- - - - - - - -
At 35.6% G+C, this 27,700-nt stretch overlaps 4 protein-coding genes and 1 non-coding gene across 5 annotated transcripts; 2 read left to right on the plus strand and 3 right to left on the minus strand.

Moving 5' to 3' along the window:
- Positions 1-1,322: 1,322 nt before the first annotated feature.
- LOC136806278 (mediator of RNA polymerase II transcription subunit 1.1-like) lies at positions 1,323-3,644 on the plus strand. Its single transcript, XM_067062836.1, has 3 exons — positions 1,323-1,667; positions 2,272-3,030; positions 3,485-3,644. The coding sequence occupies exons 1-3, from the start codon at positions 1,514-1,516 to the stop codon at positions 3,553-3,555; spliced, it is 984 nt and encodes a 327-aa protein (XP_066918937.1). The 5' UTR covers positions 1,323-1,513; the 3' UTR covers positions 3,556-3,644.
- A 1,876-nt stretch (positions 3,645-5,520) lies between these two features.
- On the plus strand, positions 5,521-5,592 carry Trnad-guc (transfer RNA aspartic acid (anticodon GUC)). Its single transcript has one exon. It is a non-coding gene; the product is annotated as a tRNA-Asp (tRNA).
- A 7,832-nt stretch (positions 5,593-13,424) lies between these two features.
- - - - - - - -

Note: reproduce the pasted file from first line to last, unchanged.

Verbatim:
At 35.6% G+C, this 27,700-nt stretch overlaps 4 protein-coding genes and 1 non-coding gene across 5 annotated transcripts; 2 read left to right on the plus strand and 3 right to left on the minus strand.

Moving 5' to 3' along the window:
- Positions 1-1,322: 1,322 nt before the first annotated feature.
- LOC136806278 (mediator of RNA polymerase II transcription subunit 1.1-like) lies at positions 1,323-3,644 on the plus strand. Its single transcript, XM_067062836.1, has 3 exons — positions 1,323-1,667; positions 2,272-3,030; positions 3,485-3,644. The coding sequence occupies exons 1-3, from the start codon at positions 1,514-1,516 to the stop codon at positions 3,553-3,555; spliced, it is 984 nt and encodes a 327-aa protein (XP_066918937.1). The 5' UTR covers positions 1,323-1,513; the 3' UTR covers positions 3,556-3,644.
- A 1,876-nt stretch (positions 3,645-5,520) lies between these two features.
- On the plus strand, positions 5,521-5,592 carry Trnad-guc (transfer RNA aspartic acid (anticodon GUC)). Its single transcript has one exon. It is a non-coding gene; the product is annotated as a tRNA-Asp (tRNA).
- A 7,832-nt stretch (positions 5,593-13,424) lies between these two features.